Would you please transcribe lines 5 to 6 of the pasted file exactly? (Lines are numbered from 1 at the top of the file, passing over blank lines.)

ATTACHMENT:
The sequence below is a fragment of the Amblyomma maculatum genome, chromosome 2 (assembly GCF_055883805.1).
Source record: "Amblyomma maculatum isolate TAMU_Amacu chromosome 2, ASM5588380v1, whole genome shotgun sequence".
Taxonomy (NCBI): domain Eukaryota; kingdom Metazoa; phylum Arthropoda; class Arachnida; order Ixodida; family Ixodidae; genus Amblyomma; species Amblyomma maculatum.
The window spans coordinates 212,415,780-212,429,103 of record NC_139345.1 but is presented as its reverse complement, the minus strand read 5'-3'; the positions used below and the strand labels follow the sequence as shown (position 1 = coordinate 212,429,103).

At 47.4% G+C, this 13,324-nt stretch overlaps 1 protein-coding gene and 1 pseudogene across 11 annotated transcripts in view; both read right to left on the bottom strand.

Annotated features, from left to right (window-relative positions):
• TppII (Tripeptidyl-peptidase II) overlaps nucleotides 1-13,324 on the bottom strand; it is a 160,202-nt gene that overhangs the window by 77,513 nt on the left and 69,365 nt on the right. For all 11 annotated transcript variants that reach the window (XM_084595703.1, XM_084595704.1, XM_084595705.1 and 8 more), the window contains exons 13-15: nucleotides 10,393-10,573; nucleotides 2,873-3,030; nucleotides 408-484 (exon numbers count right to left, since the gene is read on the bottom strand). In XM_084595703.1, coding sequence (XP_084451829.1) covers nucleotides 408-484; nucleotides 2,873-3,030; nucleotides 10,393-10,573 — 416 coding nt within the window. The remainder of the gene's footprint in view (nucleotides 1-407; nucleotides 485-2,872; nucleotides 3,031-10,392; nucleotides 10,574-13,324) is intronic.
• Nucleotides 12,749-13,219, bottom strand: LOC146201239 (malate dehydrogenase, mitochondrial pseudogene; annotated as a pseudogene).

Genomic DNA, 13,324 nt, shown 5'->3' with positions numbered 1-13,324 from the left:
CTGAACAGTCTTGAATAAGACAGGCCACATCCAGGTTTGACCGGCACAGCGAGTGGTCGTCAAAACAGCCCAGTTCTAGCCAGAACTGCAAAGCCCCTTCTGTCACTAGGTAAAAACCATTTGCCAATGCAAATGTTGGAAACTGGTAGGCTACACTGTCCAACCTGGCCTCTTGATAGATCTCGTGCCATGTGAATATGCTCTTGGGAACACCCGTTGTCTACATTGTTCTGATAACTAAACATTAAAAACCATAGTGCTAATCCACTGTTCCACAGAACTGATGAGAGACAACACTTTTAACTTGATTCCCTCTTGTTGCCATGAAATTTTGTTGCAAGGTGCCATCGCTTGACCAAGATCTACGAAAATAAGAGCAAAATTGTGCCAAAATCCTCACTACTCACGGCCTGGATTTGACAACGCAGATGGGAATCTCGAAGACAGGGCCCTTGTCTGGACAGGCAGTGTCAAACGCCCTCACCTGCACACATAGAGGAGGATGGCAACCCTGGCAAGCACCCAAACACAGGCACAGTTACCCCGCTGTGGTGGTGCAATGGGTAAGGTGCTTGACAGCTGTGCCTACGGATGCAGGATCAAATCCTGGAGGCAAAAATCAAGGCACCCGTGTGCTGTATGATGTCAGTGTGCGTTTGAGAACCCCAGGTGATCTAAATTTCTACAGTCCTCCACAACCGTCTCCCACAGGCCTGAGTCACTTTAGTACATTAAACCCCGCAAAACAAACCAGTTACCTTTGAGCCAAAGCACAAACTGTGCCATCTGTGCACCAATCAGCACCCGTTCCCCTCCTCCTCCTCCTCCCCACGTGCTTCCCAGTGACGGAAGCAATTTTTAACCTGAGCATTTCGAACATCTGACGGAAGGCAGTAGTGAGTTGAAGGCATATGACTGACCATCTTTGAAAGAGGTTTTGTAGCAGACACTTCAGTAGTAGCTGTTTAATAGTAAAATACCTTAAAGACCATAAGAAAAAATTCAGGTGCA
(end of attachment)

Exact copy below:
At 47.4% G+C, this 13,324-nt stretch overlaps 1 protein-coding gene and 1 pseudogene across 11 annotated transcripts in view; both read right to left on the bottom strand.

Annotated features, from left to right (window-relative positions):